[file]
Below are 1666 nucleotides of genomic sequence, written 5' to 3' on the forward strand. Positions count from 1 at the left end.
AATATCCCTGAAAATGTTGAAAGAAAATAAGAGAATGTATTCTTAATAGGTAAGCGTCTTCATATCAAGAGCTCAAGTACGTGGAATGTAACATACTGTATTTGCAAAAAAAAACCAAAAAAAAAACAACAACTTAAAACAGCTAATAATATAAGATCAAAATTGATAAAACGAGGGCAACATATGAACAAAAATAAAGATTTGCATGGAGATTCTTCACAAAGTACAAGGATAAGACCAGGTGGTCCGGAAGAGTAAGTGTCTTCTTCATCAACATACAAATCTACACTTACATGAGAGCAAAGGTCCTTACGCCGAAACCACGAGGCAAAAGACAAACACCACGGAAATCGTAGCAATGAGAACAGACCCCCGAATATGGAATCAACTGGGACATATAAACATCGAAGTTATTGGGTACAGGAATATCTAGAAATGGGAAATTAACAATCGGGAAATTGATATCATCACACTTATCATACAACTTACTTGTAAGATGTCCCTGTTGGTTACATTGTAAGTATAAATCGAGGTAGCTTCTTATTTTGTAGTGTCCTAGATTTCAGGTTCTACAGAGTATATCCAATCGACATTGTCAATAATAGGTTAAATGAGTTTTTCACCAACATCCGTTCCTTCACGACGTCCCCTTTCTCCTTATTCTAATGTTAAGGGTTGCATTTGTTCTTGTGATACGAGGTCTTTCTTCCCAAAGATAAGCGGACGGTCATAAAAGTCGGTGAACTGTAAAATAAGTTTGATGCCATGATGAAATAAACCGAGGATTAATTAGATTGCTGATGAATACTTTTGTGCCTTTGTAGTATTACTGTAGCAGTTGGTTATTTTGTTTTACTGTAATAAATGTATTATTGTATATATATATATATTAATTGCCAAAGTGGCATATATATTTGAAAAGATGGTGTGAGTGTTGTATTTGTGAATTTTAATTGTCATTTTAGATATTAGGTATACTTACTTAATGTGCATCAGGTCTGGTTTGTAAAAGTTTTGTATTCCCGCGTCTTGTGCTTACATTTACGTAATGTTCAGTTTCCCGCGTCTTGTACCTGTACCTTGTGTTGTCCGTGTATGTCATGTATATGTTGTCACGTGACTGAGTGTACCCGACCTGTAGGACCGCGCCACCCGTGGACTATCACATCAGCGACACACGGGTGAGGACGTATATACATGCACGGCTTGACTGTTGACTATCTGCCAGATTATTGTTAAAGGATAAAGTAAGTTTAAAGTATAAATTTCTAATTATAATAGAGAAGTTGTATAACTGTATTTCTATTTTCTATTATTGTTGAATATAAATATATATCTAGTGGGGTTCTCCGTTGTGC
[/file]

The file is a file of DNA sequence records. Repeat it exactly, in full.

Below are 1666 nucleotides of genomic sequence, written 5' to 3' on the forward strand. Positions count from 1 at the left end.
AATATCCCTGAAAATGTTGAAAGAAAATAAGAGAATGTATTCTTAATAGGTAAGCGTCTTCATATCAAGAGCTCAAGTACGTGGAATGTAACATACTGTATTTGCAAAAAAAAACCAAAAAAAAAACAACAACTTAAAACAGCTAATAATATAAGATCAAAATTGATAAAACGAGGGCAACATATGAACAAAAATAAAGATTTGCATGGAGATTCTTCACAAAGTACAAGGATAAGACCAGGTGGTCCGGAAGAGTAAGTGTCTTCTTCATCAACATACAAATCTACACTTACATGAGAGCAAAGGTCCTTACGCCGAAACCACGAGGCAAAAGACAAACACCACGGAAATCGTAGCAATGAGAACAGACCCCCGAATATGGAATCAACTGGGACATATAAACATCGAAGTTATTGGGTACAGGAATATCTAGAAATGGGAAATTAACAATCGGGAAATTGATATCATCACACTTATCATACAACTTACTTGTAAGATGTCCCTGTTGGTTACATTGTAAGTATAAATCGAGGTAGCTTCTTATTTTGTAGTGTCCTAGATTTCAGGTTCTACAGAGTATATCCAATCGACATTGTCAATAATAGGTTAAATGAGTTTTTCACCAACATCCGTTCCTTCACGACGTCCCCTTTCTCCTTATTCTAATGTTAAGGGTTGCATTTGTTCTTGTGATACGAGGTCTTTCTTCCCAAAGATAAGCGGACGGTCATAAAAGTCGGTGAACTGTAAAATAAGTTTGATGCCATGATGAAATAAACCGAGGATTAATTAGATTGCTGATGAATACTTTTGTGCCTTTGTAGTATTACTGTAGCAGTTGGTTATTTTGTTTTACTGTAATAAATGTATTATTGTATATATATATATATTAATTGCCAAAGTGGCATATATATTTGAAAAGATGGTGTGAGTGTTGTATTTGTGAATTTTAATTGTCATTTTAGATATTAGGTATACTTACTTAATGTGCATCAGGTCTGGTTTGTAAAAGTTTTGTATTCCCGCGTCTTGTGCTTACATTTACGTAATGTTCAGTTTCCCGCGTCTTGTACCTGTACCTTGTGTTGTCCGTGTATGTCATGTATATGTTGTCACGTGACTGAGTGTACCCGACCTGTAGGACCGCGCCACCCGTGGACTATCACATCAGCGACACACGGGTGAGGACGTATATACATGCACGGCTTGACTGTTGACTATCTGCCAGATTATTGTTAAAGGATAAAGTAAGTTTAAAGTATAAATTTCTAATTATAATAGAGAAGTTGTATAACTGTATTTCTATTTTCTATTATTGTTGAATATAAATATATATCTAGTGGGGTTCTCCGTTGTGC